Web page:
Article by Dan McLaughlin in New York Post
For the first time since Jimmy Carter’s presidency, inflation is back in a big way: 5.4% from July 2020 to July 2021. From February 2020 to June 2021, food prices went up 5.4%; energy prices increased 8.9%. You’ve probably noticed it at the pump and the grocery store.
Inflation bites household budgets unevenly, landing harder on older people with savings and fixed incomes. It feeds a vicious cycle, as workers demand more pay and their employers raise prices to cover the costs. It makes it harder to plan ahead, and uncertainty is always bad for investment. Hyperinflation, when inflation just takes off and runs away, has long destabilized societies and toppled governments.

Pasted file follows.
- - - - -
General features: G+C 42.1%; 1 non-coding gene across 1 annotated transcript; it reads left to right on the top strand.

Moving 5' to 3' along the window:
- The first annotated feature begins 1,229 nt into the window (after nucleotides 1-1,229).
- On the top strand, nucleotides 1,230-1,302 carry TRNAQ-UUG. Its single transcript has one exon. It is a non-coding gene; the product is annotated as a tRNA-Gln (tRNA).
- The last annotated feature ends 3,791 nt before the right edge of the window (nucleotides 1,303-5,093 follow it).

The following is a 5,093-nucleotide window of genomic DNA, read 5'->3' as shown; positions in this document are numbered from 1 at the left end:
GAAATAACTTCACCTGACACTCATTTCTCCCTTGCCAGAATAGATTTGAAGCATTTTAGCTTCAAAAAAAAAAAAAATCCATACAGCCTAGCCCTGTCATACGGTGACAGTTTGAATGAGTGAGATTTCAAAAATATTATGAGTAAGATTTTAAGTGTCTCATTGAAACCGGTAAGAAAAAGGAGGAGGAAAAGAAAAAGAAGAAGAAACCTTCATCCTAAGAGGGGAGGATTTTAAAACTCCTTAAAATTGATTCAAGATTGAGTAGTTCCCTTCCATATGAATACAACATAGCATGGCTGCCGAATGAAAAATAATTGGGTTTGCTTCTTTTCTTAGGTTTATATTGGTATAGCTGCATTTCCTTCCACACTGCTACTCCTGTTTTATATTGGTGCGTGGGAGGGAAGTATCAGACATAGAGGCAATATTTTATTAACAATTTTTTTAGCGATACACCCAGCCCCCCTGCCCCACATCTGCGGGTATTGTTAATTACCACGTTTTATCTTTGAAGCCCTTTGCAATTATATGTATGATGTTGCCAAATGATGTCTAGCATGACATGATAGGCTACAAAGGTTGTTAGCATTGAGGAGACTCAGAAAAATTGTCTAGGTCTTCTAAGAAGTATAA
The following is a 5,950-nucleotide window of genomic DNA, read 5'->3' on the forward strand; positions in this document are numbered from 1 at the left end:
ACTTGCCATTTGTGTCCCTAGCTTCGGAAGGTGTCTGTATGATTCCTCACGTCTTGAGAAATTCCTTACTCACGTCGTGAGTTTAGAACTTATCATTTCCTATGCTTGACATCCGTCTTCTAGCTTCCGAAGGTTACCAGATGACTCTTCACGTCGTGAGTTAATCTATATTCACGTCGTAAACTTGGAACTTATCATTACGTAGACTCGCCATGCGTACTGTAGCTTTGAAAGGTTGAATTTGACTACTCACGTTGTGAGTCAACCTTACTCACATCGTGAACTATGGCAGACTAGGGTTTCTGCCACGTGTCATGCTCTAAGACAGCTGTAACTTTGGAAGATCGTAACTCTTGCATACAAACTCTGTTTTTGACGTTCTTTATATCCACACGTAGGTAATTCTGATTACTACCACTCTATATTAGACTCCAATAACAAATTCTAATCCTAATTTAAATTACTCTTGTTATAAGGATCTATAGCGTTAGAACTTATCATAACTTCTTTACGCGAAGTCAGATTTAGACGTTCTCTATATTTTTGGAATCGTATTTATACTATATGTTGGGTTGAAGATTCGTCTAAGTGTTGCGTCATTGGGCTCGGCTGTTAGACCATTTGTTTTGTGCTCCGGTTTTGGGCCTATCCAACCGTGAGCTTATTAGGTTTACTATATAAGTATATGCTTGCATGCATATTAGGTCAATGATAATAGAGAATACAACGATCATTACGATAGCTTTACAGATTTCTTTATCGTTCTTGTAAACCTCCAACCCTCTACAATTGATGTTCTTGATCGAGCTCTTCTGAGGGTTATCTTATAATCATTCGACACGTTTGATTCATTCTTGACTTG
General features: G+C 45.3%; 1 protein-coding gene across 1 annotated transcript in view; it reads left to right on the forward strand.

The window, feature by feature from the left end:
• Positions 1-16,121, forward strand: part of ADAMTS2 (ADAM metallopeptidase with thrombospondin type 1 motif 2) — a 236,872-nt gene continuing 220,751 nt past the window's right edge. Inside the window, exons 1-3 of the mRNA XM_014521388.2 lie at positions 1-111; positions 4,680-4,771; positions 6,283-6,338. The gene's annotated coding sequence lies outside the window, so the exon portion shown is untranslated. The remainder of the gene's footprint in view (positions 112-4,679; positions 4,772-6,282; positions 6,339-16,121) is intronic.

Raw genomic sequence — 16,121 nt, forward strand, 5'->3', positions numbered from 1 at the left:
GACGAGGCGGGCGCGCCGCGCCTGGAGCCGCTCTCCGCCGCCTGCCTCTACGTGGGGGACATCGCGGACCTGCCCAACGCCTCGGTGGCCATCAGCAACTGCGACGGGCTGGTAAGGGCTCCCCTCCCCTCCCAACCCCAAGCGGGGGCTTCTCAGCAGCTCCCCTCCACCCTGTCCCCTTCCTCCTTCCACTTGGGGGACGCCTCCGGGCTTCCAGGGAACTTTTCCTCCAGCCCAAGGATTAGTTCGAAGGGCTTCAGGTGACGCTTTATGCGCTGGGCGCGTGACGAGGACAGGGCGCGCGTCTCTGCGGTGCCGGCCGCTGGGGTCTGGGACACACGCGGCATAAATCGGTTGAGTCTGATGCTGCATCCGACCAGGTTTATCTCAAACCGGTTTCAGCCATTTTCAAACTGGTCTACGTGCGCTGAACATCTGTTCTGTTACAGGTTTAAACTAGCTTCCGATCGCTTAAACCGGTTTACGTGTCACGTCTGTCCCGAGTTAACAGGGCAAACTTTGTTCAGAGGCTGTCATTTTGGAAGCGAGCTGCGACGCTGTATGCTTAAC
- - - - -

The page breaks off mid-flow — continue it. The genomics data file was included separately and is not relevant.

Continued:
Two things cause inflation. One is having more money in circulation chasing the same amount of goods. If you gave everybody in Monopoly an extra $1,000, they’d bid more for Boardwalk.
The other is more demand: the readier people are to spend what they have, the more businesses can afford to raise prices. (Businesses also need to raise prices when wages are rising, but they can only sustain that without losing sales if the demand is there.)
There are two things the government shouldn’t do in that situation. One is spend a ton more money, expanding the amount in circulation. The other is to drive up wages and demand.
Joe Biden and the Democrats are doing both.
Businesses have to offer higher wages to compete with extended unemployment benefits. Senate Democrats passed a $3.5 trillion budget resolution Wednesday morning, a package stuffed with more benefits. This is on top of $1.9 trillion the Democrats spent in January. There’s also a bipartisan bill with $550 billion in new infrastructure spending.
This is the wildest peacetime spending spree in U.S. history. The $6 trillion price tag is over ……
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